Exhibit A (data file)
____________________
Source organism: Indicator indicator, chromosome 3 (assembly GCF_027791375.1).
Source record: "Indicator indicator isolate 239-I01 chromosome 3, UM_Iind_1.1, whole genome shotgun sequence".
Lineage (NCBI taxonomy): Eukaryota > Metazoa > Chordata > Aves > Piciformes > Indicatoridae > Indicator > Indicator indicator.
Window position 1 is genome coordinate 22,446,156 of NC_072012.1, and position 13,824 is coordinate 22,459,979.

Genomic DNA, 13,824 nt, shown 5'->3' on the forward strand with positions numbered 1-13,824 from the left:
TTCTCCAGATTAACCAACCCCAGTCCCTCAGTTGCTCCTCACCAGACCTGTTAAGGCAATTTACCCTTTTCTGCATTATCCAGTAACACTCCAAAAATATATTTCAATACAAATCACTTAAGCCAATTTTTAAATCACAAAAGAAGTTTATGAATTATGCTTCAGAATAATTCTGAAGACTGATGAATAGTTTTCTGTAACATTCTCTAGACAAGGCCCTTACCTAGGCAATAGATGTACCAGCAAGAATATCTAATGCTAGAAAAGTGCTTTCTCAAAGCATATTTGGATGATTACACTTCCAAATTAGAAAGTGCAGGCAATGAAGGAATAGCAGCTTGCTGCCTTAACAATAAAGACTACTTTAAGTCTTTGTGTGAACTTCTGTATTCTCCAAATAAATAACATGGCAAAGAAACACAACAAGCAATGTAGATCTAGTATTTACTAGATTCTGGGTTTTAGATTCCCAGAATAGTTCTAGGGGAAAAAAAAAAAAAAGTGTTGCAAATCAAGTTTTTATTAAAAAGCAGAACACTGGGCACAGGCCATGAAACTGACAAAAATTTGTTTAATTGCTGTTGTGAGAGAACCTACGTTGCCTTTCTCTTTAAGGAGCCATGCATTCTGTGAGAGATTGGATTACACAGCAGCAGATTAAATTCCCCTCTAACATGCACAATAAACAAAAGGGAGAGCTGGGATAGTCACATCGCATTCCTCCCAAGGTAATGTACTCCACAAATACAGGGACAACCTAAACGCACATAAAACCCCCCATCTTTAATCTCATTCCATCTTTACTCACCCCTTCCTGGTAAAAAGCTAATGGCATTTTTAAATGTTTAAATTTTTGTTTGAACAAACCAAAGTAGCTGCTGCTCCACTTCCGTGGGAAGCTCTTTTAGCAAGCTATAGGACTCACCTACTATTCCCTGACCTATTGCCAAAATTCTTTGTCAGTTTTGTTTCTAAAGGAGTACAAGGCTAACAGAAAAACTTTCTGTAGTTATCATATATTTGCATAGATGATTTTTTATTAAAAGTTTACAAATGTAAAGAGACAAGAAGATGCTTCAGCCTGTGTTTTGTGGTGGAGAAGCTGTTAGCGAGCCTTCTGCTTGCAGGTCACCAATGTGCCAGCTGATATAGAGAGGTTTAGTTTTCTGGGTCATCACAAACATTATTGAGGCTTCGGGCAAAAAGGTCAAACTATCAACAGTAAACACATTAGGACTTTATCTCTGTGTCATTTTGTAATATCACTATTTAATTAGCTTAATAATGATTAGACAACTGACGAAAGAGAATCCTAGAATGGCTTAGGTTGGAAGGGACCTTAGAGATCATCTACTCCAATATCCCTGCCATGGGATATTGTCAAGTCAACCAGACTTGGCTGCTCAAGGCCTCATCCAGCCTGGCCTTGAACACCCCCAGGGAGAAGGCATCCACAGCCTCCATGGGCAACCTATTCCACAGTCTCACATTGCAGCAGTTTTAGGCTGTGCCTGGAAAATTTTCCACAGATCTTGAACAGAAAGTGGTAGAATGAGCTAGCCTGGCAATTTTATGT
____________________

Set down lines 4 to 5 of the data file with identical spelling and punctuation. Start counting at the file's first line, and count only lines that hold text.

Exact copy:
Window position 1 is genome coordinate 22,446,156 of NC_072012.1, and position 13,824 is coordinate 22,459,979.

Genomic DNA, 13,824 nt, shown 5'->3' on the forward strand with positions numbered 1-13,824 from the left: